Enhancing gamma production for online dose verification in proton therapy

Giorgio Cartechini PhD student /University of Trento

The main rationale for using charged particle therapy in cancer treatment is based on the localized energy deposition inside the patient, which translates into a superior sparing of normal tissue compared to conventional radiotherapy with photons. This advantage can be fully exploited if an accurate verification of the match between the therapeutic beam stopping point and the tumor position is available. Mispositioning potentially translates into an under-coverage of the tumor as well as an over-dosage of the healthy tissue, which can significantly hinder the treatment efficacy.
To overcome this limitation, several strategies ha

ve been investigated. They are all based on secondary particles produced by the interaction of the primary beam with the patient’s body and with energy high enough to be detected outside the patient. The secondary radiation yield has been demonstrated to be strictly correlated to the energy and interaction point of the primary particles. The first monitoring method clinically applicable was the Positron Emission Tomography (PET), which however provides an off-line verification (i.e. after the treatment has been delivered). On-line approaches rely on the detection of prompt gammas (PG) or charged fragments generated by the nuclear interactions of the primary beam with the patient.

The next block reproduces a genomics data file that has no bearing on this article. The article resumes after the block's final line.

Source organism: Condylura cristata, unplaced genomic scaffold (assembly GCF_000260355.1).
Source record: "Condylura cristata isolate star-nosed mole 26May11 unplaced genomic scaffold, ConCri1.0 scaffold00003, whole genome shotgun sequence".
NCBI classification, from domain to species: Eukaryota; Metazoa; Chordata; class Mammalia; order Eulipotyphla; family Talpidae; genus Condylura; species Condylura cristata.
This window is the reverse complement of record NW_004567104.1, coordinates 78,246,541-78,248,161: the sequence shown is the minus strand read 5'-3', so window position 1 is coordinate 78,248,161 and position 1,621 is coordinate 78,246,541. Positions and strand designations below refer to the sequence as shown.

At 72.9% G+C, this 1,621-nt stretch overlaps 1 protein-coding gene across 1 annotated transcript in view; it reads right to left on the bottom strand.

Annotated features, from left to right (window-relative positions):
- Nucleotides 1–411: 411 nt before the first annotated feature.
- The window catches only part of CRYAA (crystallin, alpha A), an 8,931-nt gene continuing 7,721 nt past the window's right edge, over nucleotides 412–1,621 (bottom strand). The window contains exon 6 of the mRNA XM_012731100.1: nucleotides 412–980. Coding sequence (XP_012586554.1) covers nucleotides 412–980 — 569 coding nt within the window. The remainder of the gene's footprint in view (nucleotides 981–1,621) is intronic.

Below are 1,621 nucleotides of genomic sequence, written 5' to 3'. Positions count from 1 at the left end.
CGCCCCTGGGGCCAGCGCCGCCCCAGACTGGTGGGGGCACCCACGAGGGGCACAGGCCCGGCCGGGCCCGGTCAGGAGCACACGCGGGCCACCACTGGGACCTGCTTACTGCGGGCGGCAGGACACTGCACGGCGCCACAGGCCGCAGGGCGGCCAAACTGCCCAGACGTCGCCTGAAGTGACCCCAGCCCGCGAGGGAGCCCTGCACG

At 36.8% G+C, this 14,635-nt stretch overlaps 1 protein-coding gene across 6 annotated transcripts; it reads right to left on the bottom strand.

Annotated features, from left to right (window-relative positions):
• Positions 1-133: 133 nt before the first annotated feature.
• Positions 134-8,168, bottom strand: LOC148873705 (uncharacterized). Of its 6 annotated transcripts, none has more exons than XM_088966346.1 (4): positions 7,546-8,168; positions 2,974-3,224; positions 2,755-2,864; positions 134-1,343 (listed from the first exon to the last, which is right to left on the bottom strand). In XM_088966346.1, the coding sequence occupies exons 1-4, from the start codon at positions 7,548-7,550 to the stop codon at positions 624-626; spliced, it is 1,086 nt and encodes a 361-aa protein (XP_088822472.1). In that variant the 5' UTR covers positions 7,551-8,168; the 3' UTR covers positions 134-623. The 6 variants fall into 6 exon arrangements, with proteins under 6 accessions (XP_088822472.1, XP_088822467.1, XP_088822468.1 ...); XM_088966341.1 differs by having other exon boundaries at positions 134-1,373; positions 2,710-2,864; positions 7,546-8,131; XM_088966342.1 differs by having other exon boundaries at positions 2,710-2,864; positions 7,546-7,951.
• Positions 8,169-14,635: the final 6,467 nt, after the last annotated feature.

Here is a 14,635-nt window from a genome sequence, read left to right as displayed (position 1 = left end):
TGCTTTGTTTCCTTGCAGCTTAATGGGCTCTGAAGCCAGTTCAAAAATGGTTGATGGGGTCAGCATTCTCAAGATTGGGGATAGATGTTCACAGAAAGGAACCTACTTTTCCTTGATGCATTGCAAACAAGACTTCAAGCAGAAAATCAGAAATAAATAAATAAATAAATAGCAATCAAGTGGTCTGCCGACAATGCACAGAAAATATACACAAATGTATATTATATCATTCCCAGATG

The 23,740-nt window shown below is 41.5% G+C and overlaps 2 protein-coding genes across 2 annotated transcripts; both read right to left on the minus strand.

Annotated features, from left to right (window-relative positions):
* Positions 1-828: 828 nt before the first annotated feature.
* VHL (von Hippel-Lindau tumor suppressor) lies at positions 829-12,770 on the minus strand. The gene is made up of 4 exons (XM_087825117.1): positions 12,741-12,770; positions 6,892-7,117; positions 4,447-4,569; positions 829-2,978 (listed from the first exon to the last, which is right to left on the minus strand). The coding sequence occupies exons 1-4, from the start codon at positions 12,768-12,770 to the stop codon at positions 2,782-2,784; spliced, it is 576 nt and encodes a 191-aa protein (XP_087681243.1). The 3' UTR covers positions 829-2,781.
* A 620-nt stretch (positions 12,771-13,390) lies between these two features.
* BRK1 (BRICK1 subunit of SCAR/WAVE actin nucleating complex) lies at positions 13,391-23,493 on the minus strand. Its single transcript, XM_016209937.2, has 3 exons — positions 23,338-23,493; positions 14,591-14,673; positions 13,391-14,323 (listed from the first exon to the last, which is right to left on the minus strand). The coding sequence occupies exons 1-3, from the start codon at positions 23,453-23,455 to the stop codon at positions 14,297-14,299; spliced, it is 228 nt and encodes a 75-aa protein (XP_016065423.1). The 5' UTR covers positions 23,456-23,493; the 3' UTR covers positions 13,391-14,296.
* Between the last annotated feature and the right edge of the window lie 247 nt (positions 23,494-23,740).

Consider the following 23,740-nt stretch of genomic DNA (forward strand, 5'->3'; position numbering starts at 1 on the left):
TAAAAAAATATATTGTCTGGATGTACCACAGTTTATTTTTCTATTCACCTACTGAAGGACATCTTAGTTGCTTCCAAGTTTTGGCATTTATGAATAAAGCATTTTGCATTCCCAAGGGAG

In this talk, I discuss a novel strategy for real time dose verification exploiting PGs. The methodology is based on the detection of prompt photons whose production is enhanced with a non-radioactive element transported selectively to the tumor with a drug carrier. Nuclear interactions of the element with the beam result in a signature PG spectrum, from which the position of the tumor can be reconstructed. The element choice is the key to obtain a PG spectrum significantly different from the background produced by the body and also for physiological considerations (as uptake and toxicity effects).
To provide a proof-of-principle of this methodology in proton therapy, I performed Monte Carlo calculations with Geant4. I simulated the interaction of a 20 MeV proton beam (a typical energy in the tumor region) with a thick target made of four different elements: 19F, 45Sc, 63Cu and 89Y. I investigated the spectra of PGs exiting the target and assessed the enhancement with respect to the spectrum emitted by a target made of tissue-equivalent material (i.e. the background). This study has demonstrated that the enhancement is possible in a clinical-like conditions. The second step of this study is focused on experimental measurements aimed at validating the Monte Carlo simulations and at developing a gamma tracking system for reconstructing the PGs emission vertex point, from which the tumor position can be estimated.

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